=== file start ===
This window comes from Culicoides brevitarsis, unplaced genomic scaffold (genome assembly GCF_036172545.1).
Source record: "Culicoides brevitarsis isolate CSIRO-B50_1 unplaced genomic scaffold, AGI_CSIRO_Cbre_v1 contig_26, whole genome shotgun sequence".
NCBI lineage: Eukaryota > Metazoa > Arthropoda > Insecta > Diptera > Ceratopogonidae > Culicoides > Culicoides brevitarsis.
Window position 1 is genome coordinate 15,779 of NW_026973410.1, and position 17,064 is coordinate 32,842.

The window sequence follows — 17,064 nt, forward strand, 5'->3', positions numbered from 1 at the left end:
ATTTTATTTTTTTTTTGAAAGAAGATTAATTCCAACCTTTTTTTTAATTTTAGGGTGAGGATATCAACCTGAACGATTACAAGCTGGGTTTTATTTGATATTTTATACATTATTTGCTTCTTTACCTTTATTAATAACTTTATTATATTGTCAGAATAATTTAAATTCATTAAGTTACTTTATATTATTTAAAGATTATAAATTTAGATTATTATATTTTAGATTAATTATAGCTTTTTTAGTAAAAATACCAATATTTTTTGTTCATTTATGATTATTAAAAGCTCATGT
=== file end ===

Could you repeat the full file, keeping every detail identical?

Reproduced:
This window comes from Culicoides brevitarsis, unplaced genomic scaffold (genome assembly GCF_036172545.1).
Source record: "Culicoides brevitarsis isolate CSIRO-B50_1 unplaced genomic scaffold, AGI_CSIRO_Cbre_v1 contig_26, whole genome shotgun sequence".
NCBI lineage: Eukaryota > Metazoa > Arthropoda > Insecta > Diptera > Ceratopogonidae > Culicoides > Culicoides brevitarsis.
Window position 1 is genome coordinate 15,779 of NW_026973410.1, and position 17,064 is coordinate 32,842.

The window sequence follows — 17,064 nt, forward strand, 5'->3', positions numbered from 1 at the left end:
ATTTTATTTTTTTTTTGAAAGAAGATTAATTCCAACCTTTTTTTTAATTTTAGGGTGAGGATATCAACCTGAACGATTACAAGCTGGGTTTTATTTGATATTTTATACATTATTTGCTTCTTTACCTTTATTAATAACTTTATTATATTGTCAGAATAATTTAAATTCATTAAGTTACTTTATATTATTTAAAGATTATAAATTTAGATTATTATATTTTAGATTAATTATAGCTTTTTTAGTAAAAATACCAATATTTTTTGTTCATTTATGATTATTAAAAGCTCATGT